Can You Do Something?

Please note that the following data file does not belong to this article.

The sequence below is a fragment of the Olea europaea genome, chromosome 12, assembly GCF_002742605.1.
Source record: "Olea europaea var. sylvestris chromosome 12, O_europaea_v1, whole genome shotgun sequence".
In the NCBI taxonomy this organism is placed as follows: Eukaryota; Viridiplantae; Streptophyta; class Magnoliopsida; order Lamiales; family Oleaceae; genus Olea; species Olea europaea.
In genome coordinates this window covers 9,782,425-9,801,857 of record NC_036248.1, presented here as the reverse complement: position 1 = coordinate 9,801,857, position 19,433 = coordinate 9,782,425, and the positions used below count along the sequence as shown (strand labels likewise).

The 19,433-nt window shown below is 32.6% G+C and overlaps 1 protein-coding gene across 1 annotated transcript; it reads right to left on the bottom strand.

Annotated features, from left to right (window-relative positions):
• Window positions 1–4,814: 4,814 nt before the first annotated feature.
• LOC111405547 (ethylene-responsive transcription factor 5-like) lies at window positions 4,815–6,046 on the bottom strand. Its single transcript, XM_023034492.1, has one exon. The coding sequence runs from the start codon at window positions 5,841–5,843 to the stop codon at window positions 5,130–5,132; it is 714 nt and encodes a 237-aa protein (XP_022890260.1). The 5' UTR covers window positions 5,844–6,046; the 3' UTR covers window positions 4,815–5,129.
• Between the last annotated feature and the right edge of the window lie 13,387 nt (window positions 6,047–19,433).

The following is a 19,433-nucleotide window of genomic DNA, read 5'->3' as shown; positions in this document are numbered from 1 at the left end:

This week StuCo kicked off its annual contest to pick its next leader. The democratic ethos that descended upon the campus in the fall has made a bumbling return. Over meals in Uncommons, students argue over who could “do more.” In the library, voters speculate about who could give better speeches. But confusion inevitably arises when one student asks, “well what does the president do, anyway?” The answer isn’t clear. If not a policy-maker, the president is a leader. As the highest elected official, he or she is someone we can all look up to. A friend we can all count on. Someone whose speeches we can look forward to. Someone who won’t care when I end three phrases with a preposition. When it comes down to it, the president is a great kid that we all decide really deserves to get into college. But what the president can actually “do” is limited, and not by his or her capacity to govern, but rather by the constraints of the office itself. What is certain is that the president represents the views of the students in discussions with the administration and oversees Student Council, the responsibilities of which are also unclear. The Blue Book says that Student Council “works with the five Cluster Councils, as well as with other student and faculty groups and committees, to address school-wide issues and proposals.” Activities from the recent minutes include writing “strategic plans” and maintaining takeout-menu websites. But otherwise it’s just like any other club with a faculty advisor and a sizeable stash of PSPA money. Since I started at Andover, Student Council has kept busy. It has commissioned, waited for, tested and abandoned an online sign-in program. It has invented new positions, designed some cool sportswear, thrown cookouts on the lawn and even found the time to write two short novels — “Blue Pages” and a user’s guide to the disciplinary system, both of which have gone inexplicably out of print. Many say that Student Council’s greatest feat is the BlueCard, the nifty device that’s going to replace my debit card, keys and student ID, effectively reducing my walking payload by a full two ounces and making it significantly easier for me to lose everything all at once. Nevertheless, after four years, my wallet still awaits its coming. My nomination goes to the revival of School Congress last year. The sessions of School Congress, which convened most recently on Monday, have been few but successful in getting students and teachers to talk. Until Bobo and Dean Joel conceived the Kitchen Table Project, which launched last week, School Congress was the only accessible format for dialogue. Meanwhile, conversation between Student Council and the administration has improved famously. StuCo’s Sunday-night meeting, which once upon a time left the Trustees Room steaming with indignation, has turned into a weekly picnic in the Dean’s of Students living room, where steam rises only from Mrs. Murphy’s reportedly delicious baked goods. But for the Council’s fruitlessness, we cannot blame our devoted leaders, but rather the structure they have inherited with an awkward and unclear chain of command. The Cluster System made sense when the clusters’ councils were legislative bodies that set their own parietal hours. Now since the school has centralized all authority and pared cluster self-government, the Cluster System has been rendered desultory. We are left with a unmitigated mess of dorm reps, class reps, executive secretaries, cluster presidents, school presidents, cluster deans, associate deans and finally a Dean of Students— a thorny bureaucracy with no intelligible organization of responsibility. If students want to voice their concerns about a school policy or program, are they to tell their class representatives? Their cluster dean? Dean Murphy? The Dean of Students Office bears the responsibility for nearly all non-curricular issues. But since Student Council has neither any meaningful powers nor clear responsibilities, students have little reason to report their ills and pains to it, and consequently many of the student body’s problems never get their day in court. As we prepare to vote for our next School President, let’s help the candidates. Let’s speak up. Let’s tell them what we want. Let’s give StuCo something to argue for. Who knows? Maybe they’ll be able to do something. Harrison Hart is a four-year Senior from Baltimore, Maryland and former Commentary editor of The Phillipian.